The subject of my insignificance in the grand scheme of things is something that I think about often. Looking up into the vastness of the night’s sky always reminds me of how small I am. To think that the light from the stars originated long before I was born makes me realise that my time here is extremely short.
Bill Bryson’s book “A Short History of Nearly Everything” describes Earth’s 4,500-billion-year history on a timeline of a single day. Bryson writes, “humans emerge one minute and seventeen seconds before midnight”. In a different context, Bryson compares the Earth’s history to a human’s outstretched arms. If fingertip to fingertip is the extent of Earth’s timeline, human existence is the equivalent of the thickness of the skin on your fingertip. Both examples illustrate the fleeting nature of humans on Earth.
To go with this fleeting existence, Bryson points out that the odds of your existence are so minute that it is a miracle that you even exist. The following quote describes what your ancestors had to navigate for you to arrive here.
“Not one of your pertinent ancestors was squashed, devoured, drowned, starved, stranded, stuck fast, untimely wounded, or otherwise deflected from its life’s quest of delivering a tiny charge of genetic material to the right partner at the right moment in order to perpetuate the only possible sequence of hereditary combinations that could result — eventually, astoundingly, and all too briefly — in you.”
When I think of my existence in this context, I am confronted by cognitive dissonance. The dissonance is about how valuable my life is since the miracle of my existence is so incredible. Adjacent to the miracle is the insignificance of my time here when measured against 4,500 billion years.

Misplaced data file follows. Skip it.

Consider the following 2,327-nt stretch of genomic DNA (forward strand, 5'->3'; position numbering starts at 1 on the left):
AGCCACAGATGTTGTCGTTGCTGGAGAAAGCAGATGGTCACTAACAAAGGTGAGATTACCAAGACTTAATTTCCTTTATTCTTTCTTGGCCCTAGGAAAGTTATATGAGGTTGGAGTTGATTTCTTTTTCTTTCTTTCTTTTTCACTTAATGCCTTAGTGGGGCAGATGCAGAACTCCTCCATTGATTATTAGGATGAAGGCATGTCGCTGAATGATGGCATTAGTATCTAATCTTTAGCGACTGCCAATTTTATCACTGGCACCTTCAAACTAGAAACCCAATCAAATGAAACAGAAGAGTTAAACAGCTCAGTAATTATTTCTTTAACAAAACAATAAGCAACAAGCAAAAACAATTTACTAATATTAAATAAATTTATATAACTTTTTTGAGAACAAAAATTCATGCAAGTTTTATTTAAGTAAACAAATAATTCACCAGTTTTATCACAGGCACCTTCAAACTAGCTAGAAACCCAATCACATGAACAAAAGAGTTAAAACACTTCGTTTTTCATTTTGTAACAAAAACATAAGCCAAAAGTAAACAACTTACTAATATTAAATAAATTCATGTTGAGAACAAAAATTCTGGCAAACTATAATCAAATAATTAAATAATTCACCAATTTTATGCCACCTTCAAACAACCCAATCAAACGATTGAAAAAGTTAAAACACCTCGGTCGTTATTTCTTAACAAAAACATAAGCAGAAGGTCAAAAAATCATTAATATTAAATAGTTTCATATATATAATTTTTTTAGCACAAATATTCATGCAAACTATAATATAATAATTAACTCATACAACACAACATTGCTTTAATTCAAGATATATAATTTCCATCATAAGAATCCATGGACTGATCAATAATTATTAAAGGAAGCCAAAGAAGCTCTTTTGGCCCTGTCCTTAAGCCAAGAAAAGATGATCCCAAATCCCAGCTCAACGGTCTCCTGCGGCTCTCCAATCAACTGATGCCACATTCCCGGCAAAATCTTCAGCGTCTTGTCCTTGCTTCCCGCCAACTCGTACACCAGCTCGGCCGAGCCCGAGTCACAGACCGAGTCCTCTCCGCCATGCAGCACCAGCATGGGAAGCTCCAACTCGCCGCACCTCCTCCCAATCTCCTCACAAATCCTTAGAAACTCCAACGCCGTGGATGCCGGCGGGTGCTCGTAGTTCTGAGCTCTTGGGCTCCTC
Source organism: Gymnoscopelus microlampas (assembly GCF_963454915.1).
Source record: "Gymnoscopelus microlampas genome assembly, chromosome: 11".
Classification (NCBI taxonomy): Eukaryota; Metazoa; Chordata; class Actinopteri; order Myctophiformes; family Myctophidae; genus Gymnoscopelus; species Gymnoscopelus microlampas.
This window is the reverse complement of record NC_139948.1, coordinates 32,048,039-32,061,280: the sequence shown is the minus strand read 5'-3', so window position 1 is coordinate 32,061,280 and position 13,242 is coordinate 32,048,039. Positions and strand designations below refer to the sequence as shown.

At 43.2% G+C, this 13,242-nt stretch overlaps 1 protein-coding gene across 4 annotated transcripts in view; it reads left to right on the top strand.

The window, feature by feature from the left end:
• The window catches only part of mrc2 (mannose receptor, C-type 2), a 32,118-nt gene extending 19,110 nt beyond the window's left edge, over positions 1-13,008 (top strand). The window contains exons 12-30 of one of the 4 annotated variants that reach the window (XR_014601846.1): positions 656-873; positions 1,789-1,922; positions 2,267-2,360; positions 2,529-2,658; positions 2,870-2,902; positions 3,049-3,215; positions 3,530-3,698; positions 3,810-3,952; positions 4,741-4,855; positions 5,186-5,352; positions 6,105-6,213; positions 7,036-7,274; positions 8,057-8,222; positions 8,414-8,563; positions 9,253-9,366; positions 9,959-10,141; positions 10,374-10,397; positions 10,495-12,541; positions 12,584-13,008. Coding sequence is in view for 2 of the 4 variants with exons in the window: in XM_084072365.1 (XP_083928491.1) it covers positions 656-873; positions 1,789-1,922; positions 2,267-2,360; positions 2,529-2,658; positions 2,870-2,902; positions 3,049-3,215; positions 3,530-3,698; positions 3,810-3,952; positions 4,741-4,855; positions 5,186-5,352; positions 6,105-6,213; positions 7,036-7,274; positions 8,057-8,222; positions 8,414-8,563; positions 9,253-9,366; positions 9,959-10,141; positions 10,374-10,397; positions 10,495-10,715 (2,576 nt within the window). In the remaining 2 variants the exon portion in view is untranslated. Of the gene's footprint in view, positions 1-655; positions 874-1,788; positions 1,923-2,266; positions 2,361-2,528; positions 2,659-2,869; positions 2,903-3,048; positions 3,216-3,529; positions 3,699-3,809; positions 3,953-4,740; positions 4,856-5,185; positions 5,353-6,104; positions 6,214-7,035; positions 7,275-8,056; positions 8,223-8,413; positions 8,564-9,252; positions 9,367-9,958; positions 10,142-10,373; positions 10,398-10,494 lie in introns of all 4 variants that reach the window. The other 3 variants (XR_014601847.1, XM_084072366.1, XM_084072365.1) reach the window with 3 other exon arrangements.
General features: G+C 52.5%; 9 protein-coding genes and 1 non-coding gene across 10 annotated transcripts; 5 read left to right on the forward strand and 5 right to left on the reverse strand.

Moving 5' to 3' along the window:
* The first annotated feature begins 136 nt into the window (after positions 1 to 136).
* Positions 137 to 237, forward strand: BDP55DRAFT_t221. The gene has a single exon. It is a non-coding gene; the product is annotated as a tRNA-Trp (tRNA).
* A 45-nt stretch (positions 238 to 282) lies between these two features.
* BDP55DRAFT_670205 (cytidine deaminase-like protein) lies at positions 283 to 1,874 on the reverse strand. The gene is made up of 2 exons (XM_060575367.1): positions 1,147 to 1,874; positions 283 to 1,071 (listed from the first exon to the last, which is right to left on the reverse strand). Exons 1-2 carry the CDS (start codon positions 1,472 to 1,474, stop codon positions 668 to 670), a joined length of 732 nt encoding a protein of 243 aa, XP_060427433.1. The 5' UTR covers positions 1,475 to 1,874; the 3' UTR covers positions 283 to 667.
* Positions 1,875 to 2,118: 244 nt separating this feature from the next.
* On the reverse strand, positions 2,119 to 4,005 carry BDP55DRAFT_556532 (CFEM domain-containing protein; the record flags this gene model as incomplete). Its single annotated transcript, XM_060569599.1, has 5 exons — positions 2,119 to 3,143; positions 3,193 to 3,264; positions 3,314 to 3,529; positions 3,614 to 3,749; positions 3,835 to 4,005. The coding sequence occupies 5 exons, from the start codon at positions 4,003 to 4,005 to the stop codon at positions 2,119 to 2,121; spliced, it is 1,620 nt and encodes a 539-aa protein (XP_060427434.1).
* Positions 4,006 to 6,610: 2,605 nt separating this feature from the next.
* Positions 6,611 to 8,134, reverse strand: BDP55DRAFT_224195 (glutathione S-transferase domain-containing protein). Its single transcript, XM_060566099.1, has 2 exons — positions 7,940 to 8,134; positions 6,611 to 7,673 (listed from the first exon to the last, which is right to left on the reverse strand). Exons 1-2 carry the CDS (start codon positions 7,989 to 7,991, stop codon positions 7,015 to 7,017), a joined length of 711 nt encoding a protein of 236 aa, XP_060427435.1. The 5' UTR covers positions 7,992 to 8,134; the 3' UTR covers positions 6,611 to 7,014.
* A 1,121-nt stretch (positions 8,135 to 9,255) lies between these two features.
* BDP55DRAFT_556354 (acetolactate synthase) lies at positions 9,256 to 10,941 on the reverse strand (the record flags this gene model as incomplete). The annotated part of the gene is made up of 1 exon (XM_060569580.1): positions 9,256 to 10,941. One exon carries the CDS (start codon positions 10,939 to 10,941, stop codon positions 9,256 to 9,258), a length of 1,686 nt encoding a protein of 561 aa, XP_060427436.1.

How best does one do justice to the miracle of existence while considering the insignificance of our exceedingly short time on Earth? This is a question for each of us to answer if you have the privilege to consider it. For many, the challenge to survive may not afford them the luxury of time and space to consider these existential questions.
I often get lost in the hectic nature of life. The stress of earning a living and providing for today’s needs and what might be needed in the future can be overwhelming. The pressure of a deadline and the consequences of missing it seem so stupidly laughable in the face of our ultimate insignificance. We impose these arbitrary constraints on ourselves, which appear so immaterial when seen through the lens of a multi-billion-year timeline. Let this not be an excuse to break the agreements you make with others because no one will care in the billion years. Let this instead be a perspective that you consider when you make your agreements. Let it also be a consideration with whom you make your agreements.
Embracing your insignificance is the realisation that, in the long run, absolutely nothing matters! Therefore, in the short run, choose to do things worthy of giving you joy when you do them.